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Award-winning country music star Tanya Tucker’s relationship with horses got off to a rocky start. When she was 5, her dad gave her a Shetland pony—a very spirited Shetland pony—named Pretty Boy. “He bucked me off so many times and tried to kill me so many times,” Tucker remembers with a laugh. But...

Article

Coyotes generally avoid people. But if you encounter coyotes who have adapted to urban environments, hazing techniques can teach them to keep away.

Resource

Together, we can learn how to peacefully coexist with wild animals and support their natural habitats.

Fight

Together, we can protect horses and burros from cruelty.

Fight

NASHVILLE --The Humane Society of the United States applauds Nashville Metro Council members for passing Resolution 1868 to help stop the cruel practice of horse soring. This resolution puts Nashville on record in support of the Prevent All Soring Tactics (PAST) Act, H.R. 693/S. 1007 and urges...

Press Release
Illustration of a beaver in it's natural habitat

Leading a summer camp class about beavers, Tabby Fique hoped for a glimpse of her favorite furry hydrologists. But another wildlife sighting offered an even better teachable moment. “We were looking at the pool created by the beavers, and a muskrat swam by!” recalls Fique, the land manager for the...

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By Nancy Lawson

Glue boards (also known as glue traps) might seem like a safe solution to ridding your home of uninvited guests of the crawling, flying or scurrying sort, but they are one of the cruelest.

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WASHINGTON D.C. — Today the Humane Society of the United States and Humane Society Legislative Fund filed a lawsuit in federal court against the U.S. Department of Agriculture, seeking to compel the agency to reinstate a final rule that was duly issued, prescribed and promulgated in 2017, but...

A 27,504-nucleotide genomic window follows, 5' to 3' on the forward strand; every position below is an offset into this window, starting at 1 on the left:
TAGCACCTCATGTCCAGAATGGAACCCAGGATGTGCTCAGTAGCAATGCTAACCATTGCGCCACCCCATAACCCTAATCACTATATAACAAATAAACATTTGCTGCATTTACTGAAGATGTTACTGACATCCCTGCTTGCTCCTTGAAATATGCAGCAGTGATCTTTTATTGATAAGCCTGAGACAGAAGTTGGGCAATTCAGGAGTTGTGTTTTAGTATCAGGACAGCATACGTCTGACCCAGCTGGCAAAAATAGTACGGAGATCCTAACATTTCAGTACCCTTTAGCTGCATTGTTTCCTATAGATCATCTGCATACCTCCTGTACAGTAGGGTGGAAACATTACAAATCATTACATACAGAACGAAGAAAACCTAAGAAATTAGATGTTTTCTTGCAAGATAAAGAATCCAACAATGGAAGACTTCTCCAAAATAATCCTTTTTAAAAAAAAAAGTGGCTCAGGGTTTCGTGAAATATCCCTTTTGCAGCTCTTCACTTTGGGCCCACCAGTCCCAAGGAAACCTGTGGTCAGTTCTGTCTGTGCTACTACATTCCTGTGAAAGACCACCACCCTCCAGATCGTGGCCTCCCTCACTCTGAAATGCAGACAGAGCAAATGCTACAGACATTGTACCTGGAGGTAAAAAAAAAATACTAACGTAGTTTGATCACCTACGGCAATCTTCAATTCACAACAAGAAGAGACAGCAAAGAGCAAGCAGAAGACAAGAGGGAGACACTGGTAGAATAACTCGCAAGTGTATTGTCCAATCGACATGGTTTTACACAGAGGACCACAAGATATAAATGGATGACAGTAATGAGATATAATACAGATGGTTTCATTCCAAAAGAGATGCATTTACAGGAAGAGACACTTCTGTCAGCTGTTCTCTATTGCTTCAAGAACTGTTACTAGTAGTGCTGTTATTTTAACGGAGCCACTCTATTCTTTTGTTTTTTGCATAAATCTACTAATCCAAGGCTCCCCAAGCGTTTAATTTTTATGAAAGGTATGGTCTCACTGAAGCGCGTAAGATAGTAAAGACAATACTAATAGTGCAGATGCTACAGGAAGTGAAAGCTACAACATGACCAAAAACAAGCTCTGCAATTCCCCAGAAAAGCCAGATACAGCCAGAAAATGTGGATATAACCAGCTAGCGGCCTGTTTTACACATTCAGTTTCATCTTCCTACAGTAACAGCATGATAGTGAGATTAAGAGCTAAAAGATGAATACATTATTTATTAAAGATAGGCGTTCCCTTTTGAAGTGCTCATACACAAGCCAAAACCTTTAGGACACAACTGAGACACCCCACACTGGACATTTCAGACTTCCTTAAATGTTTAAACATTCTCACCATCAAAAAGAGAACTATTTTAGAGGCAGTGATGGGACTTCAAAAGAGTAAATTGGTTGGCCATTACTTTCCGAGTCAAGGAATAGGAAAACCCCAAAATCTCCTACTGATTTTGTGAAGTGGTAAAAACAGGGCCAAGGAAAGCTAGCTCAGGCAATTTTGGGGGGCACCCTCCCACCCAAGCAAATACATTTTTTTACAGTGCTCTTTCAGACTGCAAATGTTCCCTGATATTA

Press Release
Fawn sitting in the grass.

The woman on the phone was anxious but determined. She was calling City Wildlife, a rescue and rehabilitation center in Washington, D.C., because her dog had dug up a rabbit nest and killed three of the babies. There was one survivor. “I’m going to get some kitten formula and start feeding it...

Article
Kelly L. Williams
Photo illustration of a coyote with crosshairs over her face

On a Sunday evening in June, camo-clad men chat and laugh by pickups next to a restaurant near Billings, Montana. There is a faint but unmistakable odor of decay coming from a large trash bin across the parking lot—the just-weighed bodies of 29 coyotes, some of them rotting for two days in 90-degree...

Article
By Karen E. Lange
Bear and her cubs in the wild

Grizzly bears began arriving in northwestern Montana’s Blackfoot Valley in the late 1990s. Their population in surrounding mountains multiplied and gradually spread out, coming down from higher elevations into the green pastures of cattle country to search for food, returning to habitat bears had...

Article
By Karen E. Lange
Band of wild horses

Editor's Note: After this story was originally published, it was brought to our attention that some of the language could be interpreted differently than intended. The HSUS does not believe that wild horses are overpopulated, and the story's subtitle has been revised to remove the word...

Article
Karen E. Lange